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Review ARTICLE

Front. Plant Sci., 17 September 2012 | https://doi.org/10.3389/fpls.2012.00215

Global SUMO proteome responses guide gene regulation, mRNA biogenesis, and plant stress responses

  • Molecular Plant Pathology, Swammerdam Institute for Life Sciences, University of Amsterdam, Amsterdam, Netherlands

Small Ubiquitin-like MOdifier (SUMO) is a key regulator of abiotic stress, disease resistance, and development in plants. The identification of >350 plant SUMO targets has revealed many processes modulated by SUMO and potential consequences of SUMO on its targets. Importantly, highly related proteins are SUMO-modified in plants, yeast, and metazoans. Overlapping SUMO targets include heat-shock proteins (HSPs), transcription regulators, histones, histone-modifying enzymes, proteins involved in DNA damage repair, but also proteins involved in mRNA biogenesis and nucleo-cytoplasmic transport. Proteomics studies indicate key roles for SUMO in gene repression by controlling histone (de)acetylation activity at genomic loci. The responsible heavily sumoylated transcriptional repressor complexes are recruited by plant transcription factors (TFs) containing an (ERF)-associated Amphiphilic Repression (EAR) motif. These TFs are not necessarily themselves a SUMO target. Conversely, SUMO acetylation (Ac) prevents binding of downstream partners by blocking binding of their SUMO-interaction peptide motifs to Ac-SUMO. In addition, SUMO acetylation has emerged as a mechanism to recruit specifically bromodomains. Bromodomains are generally linked with gene activation. These findings strengthen the idea of a bi-directional sumo-acetylation switch in gene regulation. Quantitative proteomics has highlighted that global sumoylation provides a dynamic response to protein damage involving SUMO chain-mediated protein degradation, but also SUMO E3 ligase-dependent transcription of HSP genes. With these insights in SUMO function and novel technical advancements, we can now study SUMO dynamics in responses to (a)biotic stress in plants.

Introduction

Over the last decade much has been learned on Small Ubiquitin like MOdifier (SUMO). SUMO is a ∼100 amino-acid polypeptide that is covalently attached to target proteins in a process closely resembling conjugation of the well-studied tag ubiquitin (Wilkinson and Henley, 2010; Park et al., 2011b). SUMO conjugation involves formation of an isopeptide bond between the C-terminal diglycine (diGly) residues of SUMO and the ε-amino group of lysines in target proteins. The machinery responsible for SUMO conjugation, including SUMO itself, is highly conserved and essential in many eukaryotes (Nacerddine et al., 2005; Saracco et al., 2007; Kaminsky et al., 2009). Hundreds of proteins have been identified as SUMO targets (e.g., Miller et al., 2010). SUMO conjugation affects these targets in different ways, such as (i) stability, (ii) sub-cellular localization (including recruitment to various nuclear foci), (iii) protein–protein interactions, and (iv) protein activity. Remarkably, the level of sumoylation detected on SUMO targets is often low with less than 10–20% modified. Yet, SUMO attachment appears to affect the function of the entire pool of a target protein; a phenomena termed the “SUMO enigma” (Wilkinson and Henley, 2010). Although the mechanisms are not fully understood, the notion is that sumoylation is sufficient to change target function by altering protein localization and protein–protein interactions, which apparently persist after SUMO deconjugation. For example, recruitment of histone deacetylases (HDAC) to promoters due to sumoylation of transcription factors (TFs) leads to promoter-specific histone deacetylation causing chromatin compacting, which favors transcriptional repression (Garcia-Dominguez and Reyes, 2009). Importantly, this compact chromatin structure apparently requires SUMO conjugation, but is largely independent of SUMO deconjugation.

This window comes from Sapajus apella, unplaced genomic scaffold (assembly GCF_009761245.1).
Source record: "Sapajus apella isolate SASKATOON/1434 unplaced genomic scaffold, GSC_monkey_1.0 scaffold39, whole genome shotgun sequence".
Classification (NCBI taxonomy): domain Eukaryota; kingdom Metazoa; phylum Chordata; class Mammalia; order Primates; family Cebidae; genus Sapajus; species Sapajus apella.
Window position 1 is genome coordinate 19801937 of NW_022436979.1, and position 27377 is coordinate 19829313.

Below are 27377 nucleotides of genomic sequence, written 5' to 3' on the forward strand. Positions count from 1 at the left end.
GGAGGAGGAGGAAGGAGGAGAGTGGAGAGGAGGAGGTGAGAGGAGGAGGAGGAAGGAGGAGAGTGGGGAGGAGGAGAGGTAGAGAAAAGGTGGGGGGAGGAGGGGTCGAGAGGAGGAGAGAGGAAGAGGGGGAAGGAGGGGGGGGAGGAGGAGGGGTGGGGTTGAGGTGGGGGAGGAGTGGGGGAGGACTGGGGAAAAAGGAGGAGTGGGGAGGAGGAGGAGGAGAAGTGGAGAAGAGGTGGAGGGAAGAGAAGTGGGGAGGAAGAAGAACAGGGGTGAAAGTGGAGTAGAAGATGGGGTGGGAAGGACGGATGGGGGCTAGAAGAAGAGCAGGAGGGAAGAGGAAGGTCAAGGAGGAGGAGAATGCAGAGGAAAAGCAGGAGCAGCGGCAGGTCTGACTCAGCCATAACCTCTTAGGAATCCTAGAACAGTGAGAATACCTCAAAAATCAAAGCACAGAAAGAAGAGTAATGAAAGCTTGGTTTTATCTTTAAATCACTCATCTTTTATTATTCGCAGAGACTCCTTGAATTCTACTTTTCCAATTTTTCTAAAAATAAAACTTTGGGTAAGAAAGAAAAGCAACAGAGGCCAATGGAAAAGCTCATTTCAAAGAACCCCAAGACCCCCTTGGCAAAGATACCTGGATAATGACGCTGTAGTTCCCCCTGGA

Critical for SUMO function is a binding pocket on SUMO that acts as a docking site for SUMO-interaction motifs (SIMs). This short peptide motif is found in partner proteins and comprises three hydrophobic residues that surround one additional residue (x), i.e., [VIL]x[VIL][VIL] or [VIL][VIL]x[VIL] (Kerscher, 2007; Figure 1). The SIM core aligns as an additional β-strand in the β-sheet of SUMO. In many cases, the SIM hydrophobic core is flanked by acidic residues (Asp/Glu) that provide additional electrostatic interactions with a basic interface on SUMO that surrounds the SIM-binding pocket. As SIM-containing partners are involved in a wide range of biological processes, it has proven to be difficult to predict the consequence of SUMO attachment for SUMO targets.

FIGURE 1